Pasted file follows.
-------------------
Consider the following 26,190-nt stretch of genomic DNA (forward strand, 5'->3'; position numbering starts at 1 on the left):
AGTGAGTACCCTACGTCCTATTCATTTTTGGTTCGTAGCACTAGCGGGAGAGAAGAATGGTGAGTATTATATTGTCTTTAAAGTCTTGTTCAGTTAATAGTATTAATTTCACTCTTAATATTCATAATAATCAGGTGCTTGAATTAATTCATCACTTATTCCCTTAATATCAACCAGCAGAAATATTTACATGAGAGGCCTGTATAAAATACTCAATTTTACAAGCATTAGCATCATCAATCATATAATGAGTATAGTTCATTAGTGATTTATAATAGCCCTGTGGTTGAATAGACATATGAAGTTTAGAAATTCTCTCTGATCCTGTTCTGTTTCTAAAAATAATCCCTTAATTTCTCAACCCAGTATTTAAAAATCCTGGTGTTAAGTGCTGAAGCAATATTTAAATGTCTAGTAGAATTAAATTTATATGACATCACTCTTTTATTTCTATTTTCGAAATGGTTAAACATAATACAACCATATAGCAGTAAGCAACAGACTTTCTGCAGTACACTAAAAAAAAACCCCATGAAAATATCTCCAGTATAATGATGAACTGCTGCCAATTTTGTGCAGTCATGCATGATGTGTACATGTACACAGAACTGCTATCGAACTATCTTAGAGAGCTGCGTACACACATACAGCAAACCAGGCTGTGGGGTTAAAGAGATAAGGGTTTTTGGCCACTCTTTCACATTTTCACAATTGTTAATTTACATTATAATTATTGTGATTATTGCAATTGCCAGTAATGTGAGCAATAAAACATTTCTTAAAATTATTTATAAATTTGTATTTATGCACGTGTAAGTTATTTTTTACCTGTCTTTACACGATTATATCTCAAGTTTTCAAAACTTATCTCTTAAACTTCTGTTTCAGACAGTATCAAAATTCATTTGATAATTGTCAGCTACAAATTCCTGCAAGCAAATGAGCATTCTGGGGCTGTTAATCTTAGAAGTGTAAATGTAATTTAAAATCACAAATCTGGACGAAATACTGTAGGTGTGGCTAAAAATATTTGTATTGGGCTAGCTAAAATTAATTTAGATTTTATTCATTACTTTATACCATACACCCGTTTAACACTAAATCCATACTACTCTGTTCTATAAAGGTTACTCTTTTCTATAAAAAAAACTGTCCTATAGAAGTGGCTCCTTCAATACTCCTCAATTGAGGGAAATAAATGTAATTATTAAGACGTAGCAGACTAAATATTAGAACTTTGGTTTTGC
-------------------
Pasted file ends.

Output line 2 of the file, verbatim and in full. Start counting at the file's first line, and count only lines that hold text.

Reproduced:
AGTGAGTACCCTACGTCCTATTCATTTTTGGTTCGTAGCACTAGCGGGAGAGAAGAATGGTGAGTATTATATTGTCTTTAAAGTCTTGTTCAGTTAATAGTATTAATTTCACTCTTAATATTCATAATAATCAGGTGCTTGAATTAATTCATCACTTATTCCCTTAATATCAACCAGCAGAAATATTTACATGAGAGGCCTGTATAAAATACTCAATTTTACAAGCATTAGCATCATCAATCATATAATGAGTATAGTTCATTAGTGATTTATAATAGCCCTGTGGTTGAATAGACATATGAAGTTTAGAAATTCTCTCTGATCCTGTTCTGTTTCTAAAAATAATCCCTTAATTTCTCAACCCAGTATTTAAAAATCCTGGTGTTAAGTGCTGAAGCAATATTTAAATGTCTAGTAGAATTAAATTTATATGACATCACTCTTTTATTTCTATTTTCGAAATGGTTAAACATAATACAACCATATAGCAGTAAGCAACAGACTTTCTGCAGTACACTAAAAAAAAACCCCATGAAAATATCTCCAGTATAATGATGAACTGCTGCCAATTTTGTGCAGTCATGCATGATGTGTACATGTACACAGAACTGCTATCGAACTATCTTAGAGAGCTGCGTACACACATACAGCAAACCAGGCTGTGGGGTTAAAGAGATAAGGGTTTTTGGCCACTCTTTCACATTTTCACAATTGTTAATTTACATTATAATTATTGTGATTATTGCAATTGCCAGTAATGTGAGCAATAAAACATTTCTTAAAATTATTTATAAATTTGTATTTATGCACGTGTAAGTTATTTTTTACCTGTCTTTACACGATTATATCTCAAGTTTTCAAAACTTATCTCTTAAACTTCTGTTTCAGACAGTATCAAAATTCATTTGATAATTGTCAGCTACAAATTCCTGCAAGCAAATGAGCATTCTGGGGCTGTTAATCTTAGAAGTGTAAATGTAATTTAAAATCACAAATCTGGACGAAATACTGTAGGTGTGGCTAAAAATATTTGTATTGGGCTAGCTAAAATTAATTTAGATTTTATTCATTACTTTATACCATACACCCGTTTAACACTAAATCCATACTACTCTGTTCTATAAAGGTTACTCTTTTCTATAAAAAAAACTGTCCTATAGAAGTGGCTCCTTCAATACTCCTCAATTGAGGGAAATAAATGTAATTATTAAGACGTAGCAGACTAAATATTAGAACTTTGGTTTTGC